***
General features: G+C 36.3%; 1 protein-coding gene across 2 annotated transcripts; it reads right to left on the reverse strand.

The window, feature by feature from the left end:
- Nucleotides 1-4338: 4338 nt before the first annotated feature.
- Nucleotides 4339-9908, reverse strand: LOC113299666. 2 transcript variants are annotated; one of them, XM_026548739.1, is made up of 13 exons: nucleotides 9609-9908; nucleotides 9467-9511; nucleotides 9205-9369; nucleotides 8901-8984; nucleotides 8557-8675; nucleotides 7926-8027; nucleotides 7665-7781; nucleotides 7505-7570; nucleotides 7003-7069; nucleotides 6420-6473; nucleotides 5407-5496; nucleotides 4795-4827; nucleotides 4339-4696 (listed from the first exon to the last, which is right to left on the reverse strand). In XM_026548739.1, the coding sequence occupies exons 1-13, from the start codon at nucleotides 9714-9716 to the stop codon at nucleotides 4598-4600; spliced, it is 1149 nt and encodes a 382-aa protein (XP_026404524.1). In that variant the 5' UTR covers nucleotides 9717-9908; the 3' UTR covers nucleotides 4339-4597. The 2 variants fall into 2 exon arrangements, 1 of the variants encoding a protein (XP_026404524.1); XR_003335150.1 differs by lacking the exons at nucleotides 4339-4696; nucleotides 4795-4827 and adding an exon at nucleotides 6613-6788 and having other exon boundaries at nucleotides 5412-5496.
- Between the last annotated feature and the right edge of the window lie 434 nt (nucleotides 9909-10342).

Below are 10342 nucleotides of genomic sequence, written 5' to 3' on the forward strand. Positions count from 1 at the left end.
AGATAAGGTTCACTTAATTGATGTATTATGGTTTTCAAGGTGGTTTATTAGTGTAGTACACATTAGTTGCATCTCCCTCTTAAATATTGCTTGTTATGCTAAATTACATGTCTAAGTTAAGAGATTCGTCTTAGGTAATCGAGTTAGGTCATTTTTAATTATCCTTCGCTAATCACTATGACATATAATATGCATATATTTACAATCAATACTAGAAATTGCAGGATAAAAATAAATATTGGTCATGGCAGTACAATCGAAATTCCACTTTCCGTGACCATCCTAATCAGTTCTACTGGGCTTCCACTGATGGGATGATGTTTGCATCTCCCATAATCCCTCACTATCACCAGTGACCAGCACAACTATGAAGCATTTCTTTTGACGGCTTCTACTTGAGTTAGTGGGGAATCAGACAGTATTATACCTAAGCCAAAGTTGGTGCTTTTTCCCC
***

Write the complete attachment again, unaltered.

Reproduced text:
General features: G+C 36.3%; 1 protein-coding gene across 2 annotated transcripts; it reads right to left on the reverse strand.

The window, feature by feature from the left end:
- Nucleotides 1-4338: 4338 nt before the first annotated feature.
- Nucleotides 4339-9908, reverse strand: LOC113299666. 2 transcript variants are annotated; one of them, XM_026548739.1, is made up of 13 exons: nucleotides 9609-9908; nucleotides 9467-9511; nucleotides 9205-9369; nucleotides 8901-8984; nucleotides 8557-8675; nucleotides 7926-8027; nucleotides 7665-7781; nucleotides 7505-7570; nucleotides 7003-7069; nucleotides 6420-6473; nucleotides 5407-5496; nucleotides 4795-4827; nucleotides 4339-4696 (listed from the first exon to the last, which is right to left on the reverse strand). In XM_026548739.1, the coding sequence occupies exons 1-13, from the start codon at nucleotides 9714-9716 to the stop codon at nucleotides 4598-4600; spliced, it is 1149 nt and encodes a 382-aa protein (XP_026404524.1). In that variant the 5' UTR covers nucleotides 9717-9908; the 3' UTR covers nucleotides 4339-4597. The 2 variants fall into 2 exon arrangements, 1 of the variants encoding a protein (XP_026404524.1); XR_003335150.1 differs by lacking the exons at nucleotides 4339-4696; nucleotides 4795-4827 and adding an exon at nucleotides 6613-6788 and having other exon boundaries at nucleotides 5412-5496.
- Between the last annotated feature and the right edge of the window lie 434 nt (nucleotides 9909-10342).

Below are 10342 nucleotides of genomic sequence, written 5' to 3' on the forward strand. Positions count from 1 at the left end.
AGATAAGGTTCACTTAATTGATGTATTATGGTTTTCAAGGTGGTTTATTAGTGTAGTACACATTAGTTGCATCTCCCTCTTAAATATTGCTTGTTATGCTAAATTACATGTCTAAGTTAAGAGATTCGTCTTAGGTAATCGAGTTAGGTCATTTTTAATTATCCTTCGCTAATCACTATGACATATAATATGCATATATTTACAATCAATACTAGAAATTGCAGGATAAAAATAAATATTGGTCATGGCAGTACAATCGAAATTCCACTTTCCGTGACCATCCTAATCAGTTCTACTGGGCTTCCACTGATGGGATGATGTTTGCATCTCCCATAATCCCTCACTATCACCAGTGACCAGCACAACTATGAAGCATTTCTTTTGACGGCTTCTACTTGAGTTAGTGGGGAATCAGACAGTATTATACCTAAGCCAAAGTTGGTGCTTTTTCCCC